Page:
I am now NCU Student

Discussion in 'General Distance Learning Discussions' started by TowardsMBA, Nov 21, 2006.

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  1. TowardsMBA

    TowardsMBA New Member

    Hi, Friends
    After long research and discussion , I have made my decision to go for MBA from Northcentral University School of Business and Technology and I got enrolled for my first course today.
    Lot of users views helped me a lot in selecting a University.
    Thanks a lot and hope to be active member of this forum.
  2. SteveFoerster

    SteveFoerster Resident Gadfly Staff Member

    Good luck, and have fun!

  3. MrLazy

    MrLazy New Member

    Welcome to the forum and good luck on your studies.
  4. c.novick

    c.novick New Member

    Good call. :)

    Best wishes for success!
  5. Dave Wagner

    Dave Wagner Active Member

    What schools did you look at? What was your criteria for selection? I ask because there are many, many distance learning MBAs available.

  6. carlosb

    carlosb New Member

    Welcome. I am in the NCU program and enjoying it so far. Am taking my time since my business is growing. I found the NCU program to fit my needs as a business owner with limited spare time.
  7. Dave Wagner

    Dave Wagner Active Member

    Thanks. I'm curious about how you selected the Northcentral MBA program, as there are so many better known, better accredited and less expensive programs.

  8. carlosb

    carlosb New Member

    My first requirement was regional accreditation.

    I investigated AACSB accreditation, read the standards, called their headquarters in Tampa and came away unimpressed. So lack of AACSB is a non-factor. NCU is an ACBSP candidate. The ACBSP stressing teaching over research is more in line with my beliefs of what education should be about. Still, ACBSP or not is also a non-factor.

    Flexibility was a major factor in my decision. No classes to attend. No required online sessions to attend. The ability to complete courses at basically my own speed with a one-on-one mentor is a big plus.

    Business has been great. I pay for each course myself. Cost is not a factor for me.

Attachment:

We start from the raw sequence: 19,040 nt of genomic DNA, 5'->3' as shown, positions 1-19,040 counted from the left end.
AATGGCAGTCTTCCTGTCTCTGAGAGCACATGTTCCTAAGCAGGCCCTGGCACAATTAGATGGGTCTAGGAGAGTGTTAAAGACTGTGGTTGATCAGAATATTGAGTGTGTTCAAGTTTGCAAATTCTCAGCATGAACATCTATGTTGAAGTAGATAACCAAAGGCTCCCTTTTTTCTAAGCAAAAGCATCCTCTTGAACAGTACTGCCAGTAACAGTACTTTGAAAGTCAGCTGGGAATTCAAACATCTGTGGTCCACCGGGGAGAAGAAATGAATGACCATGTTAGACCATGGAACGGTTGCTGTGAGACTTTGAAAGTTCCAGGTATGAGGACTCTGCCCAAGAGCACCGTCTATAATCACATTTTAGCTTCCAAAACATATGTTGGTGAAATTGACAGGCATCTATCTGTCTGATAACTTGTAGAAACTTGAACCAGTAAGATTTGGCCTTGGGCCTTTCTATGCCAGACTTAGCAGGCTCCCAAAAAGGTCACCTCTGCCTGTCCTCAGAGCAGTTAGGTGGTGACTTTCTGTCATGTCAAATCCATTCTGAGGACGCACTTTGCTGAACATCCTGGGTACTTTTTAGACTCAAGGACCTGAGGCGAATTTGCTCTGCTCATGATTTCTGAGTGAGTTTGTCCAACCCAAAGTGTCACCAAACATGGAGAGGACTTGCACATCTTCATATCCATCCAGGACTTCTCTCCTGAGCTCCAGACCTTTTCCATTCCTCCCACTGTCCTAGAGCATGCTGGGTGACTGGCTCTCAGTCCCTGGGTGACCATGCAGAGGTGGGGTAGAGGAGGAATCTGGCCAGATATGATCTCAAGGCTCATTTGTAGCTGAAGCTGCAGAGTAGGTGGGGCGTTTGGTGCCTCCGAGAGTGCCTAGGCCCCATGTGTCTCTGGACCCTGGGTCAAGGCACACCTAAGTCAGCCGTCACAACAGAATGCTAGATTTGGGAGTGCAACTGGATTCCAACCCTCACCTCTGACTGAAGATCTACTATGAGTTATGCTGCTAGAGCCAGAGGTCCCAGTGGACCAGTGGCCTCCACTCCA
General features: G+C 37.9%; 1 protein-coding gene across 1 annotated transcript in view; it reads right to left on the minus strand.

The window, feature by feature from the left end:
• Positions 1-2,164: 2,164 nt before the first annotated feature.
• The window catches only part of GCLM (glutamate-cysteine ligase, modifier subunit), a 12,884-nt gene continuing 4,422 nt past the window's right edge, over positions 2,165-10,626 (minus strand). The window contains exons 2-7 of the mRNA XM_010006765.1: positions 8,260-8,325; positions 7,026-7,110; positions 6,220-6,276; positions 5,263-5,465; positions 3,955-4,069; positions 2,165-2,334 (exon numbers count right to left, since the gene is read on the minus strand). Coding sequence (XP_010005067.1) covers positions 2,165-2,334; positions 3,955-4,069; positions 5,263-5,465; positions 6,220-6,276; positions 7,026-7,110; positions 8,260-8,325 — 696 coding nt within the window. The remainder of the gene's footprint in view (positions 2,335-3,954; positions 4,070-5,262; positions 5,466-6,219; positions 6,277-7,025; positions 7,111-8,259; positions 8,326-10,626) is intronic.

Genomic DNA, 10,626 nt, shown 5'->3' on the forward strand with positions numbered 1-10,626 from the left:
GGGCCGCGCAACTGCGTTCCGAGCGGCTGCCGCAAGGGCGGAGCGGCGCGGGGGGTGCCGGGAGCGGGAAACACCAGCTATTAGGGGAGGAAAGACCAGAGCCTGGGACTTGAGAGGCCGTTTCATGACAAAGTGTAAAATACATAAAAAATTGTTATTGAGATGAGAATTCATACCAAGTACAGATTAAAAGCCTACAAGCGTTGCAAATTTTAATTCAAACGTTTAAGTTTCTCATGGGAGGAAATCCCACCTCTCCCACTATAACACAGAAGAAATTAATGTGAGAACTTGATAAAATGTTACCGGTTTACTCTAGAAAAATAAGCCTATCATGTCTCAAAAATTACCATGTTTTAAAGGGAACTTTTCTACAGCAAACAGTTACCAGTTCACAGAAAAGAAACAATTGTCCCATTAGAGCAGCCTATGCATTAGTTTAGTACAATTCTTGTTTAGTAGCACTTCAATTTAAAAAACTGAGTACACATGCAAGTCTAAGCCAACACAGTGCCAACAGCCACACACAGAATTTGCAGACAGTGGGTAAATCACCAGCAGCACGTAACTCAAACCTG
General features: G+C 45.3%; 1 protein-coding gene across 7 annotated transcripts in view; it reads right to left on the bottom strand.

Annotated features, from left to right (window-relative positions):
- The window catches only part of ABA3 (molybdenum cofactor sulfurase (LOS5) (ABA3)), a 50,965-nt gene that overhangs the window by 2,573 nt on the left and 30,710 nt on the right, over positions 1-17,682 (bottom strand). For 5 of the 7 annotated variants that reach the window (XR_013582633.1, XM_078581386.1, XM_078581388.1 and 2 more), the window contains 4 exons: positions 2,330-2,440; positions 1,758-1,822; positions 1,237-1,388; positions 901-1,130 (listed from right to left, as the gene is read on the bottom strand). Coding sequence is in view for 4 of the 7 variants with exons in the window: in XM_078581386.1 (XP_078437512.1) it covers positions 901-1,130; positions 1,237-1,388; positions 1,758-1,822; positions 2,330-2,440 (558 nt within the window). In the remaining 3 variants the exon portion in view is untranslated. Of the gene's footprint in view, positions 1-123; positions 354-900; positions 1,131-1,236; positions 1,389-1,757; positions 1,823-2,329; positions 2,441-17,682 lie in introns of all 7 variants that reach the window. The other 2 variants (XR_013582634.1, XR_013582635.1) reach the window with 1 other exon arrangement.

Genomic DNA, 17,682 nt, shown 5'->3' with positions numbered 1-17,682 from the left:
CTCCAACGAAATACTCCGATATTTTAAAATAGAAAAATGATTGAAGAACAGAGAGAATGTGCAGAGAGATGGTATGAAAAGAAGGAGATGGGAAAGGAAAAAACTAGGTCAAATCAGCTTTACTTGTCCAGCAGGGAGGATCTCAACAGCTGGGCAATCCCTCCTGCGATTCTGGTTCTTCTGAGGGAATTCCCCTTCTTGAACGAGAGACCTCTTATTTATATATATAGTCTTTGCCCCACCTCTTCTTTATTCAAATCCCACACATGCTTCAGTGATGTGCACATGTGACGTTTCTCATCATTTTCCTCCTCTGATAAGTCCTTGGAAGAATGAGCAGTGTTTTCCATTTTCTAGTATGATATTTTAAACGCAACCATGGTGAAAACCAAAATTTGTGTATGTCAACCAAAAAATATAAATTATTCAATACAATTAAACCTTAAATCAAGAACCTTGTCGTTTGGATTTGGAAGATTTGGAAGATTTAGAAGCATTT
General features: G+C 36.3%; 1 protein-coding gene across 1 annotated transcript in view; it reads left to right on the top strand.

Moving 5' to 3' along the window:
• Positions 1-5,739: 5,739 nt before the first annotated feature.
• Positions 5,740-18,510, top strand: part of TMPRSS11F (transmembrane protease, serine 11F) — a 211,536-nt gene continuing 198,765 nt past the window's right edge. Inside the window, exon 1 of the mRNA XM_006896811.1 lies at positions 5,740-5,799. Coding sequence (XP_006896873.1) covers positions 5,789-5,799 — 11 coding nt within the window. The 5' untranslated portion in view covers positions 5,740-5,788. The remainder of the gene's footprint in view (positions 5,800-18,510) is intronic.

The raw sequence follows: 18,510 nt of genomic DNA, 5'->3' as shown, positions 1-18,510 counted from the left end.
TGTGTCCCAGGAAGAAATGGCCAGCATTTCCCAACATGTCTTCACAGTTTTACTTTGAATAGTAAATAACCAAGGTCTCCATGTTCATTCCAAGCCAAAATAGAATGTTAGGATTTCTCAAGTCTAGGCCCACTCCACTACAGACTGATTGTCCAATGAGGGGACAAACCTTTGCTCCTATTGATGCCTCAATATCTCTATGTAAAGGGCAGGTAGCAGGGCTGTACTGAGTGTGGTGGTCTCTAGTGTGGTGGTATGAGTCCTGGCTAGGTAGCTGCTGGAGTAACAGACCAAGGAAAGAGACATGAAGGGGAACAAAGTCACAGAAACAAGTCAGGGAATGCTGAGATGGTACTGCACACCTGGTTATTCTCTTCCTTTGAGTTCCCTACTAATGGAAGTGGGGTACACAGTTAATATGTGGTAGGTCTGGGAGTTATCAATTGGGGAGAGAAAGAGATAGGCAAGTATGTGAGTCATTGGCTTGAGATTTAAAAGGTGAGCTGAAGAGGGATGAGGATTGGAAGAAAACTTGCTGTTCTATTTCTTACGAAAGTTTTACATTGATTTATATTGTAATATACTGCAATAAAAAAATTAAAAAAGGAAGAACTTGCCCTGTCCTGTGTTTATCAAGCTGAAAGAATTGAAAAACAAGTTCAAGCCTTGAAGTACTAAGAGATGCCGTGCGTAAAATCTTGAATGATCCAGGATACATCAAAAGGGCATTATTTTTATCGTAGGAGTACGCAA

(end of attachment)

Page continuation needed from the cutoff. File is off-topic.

I consider myself an entrepreneur. I like being part of a new school using new technology. I realize some may disapprove of a for-profit distance learning school. But I have never been a follower.

    I hope my reply doesn't sound too arrogant but I believe in giving honest answers to questions.
  9. Randell1234

    Randell1234 Moderator Staff Member

    I have enjoyed my NCU classes so far. Best of luck-
  10. Dave Wagner

    Dave Wagner Active Member

    No, you don't sound arrogant. No worries.

    One observation I'd like to make is that whenever a new student enrolls at that school they seem to be told to come to this board and tell us they enrolled. All the reasons sound the same so they must be coached. I could be wrong, but I've wondered.

    With respect to accreditation, what you think about it isn't important, but what graduate schools and employers may think is important. The only type of programmatic accreditation that seems to really matter to doctoral programs is AACSB.

    The Colorado State AACSB Distance MBA is about $18,500 tuition. Touro's IACBE online MBA is $13,200 tuition. Northcentral with no current programmatic accreditation is $17,100 tuition. Cal State Dominguez Hills is also cheap. Again, there are many, many seemingly more reknown options than Northcentral.

    I recommend that you avoid listening to the enrollment sales personnel (a.k.a. counselors) and keep shopping.

    Last edited by a moderator: Nov 22, 2006
  11. SteveFoerster

    SteveFoerster Resident Gadfly Staff Member

    I'm hardly an NCU cheerleader, but NCU does have thousands of students, and we don't see them all post. And they've gotten better press here than most for-profits, so it's not unreasonable that someone would have decided to attend there based partly on what they read here, even though you're right that there are better options that are no more expensive.

    Having said that, the post that started this thread is a bit salesy. Bolding the name of the school (including department, which many students don't even know) and capitalizing "University" when it's a common noun to make it look more important are both old sales letter tricks.

    So I suppose I'm wondering too.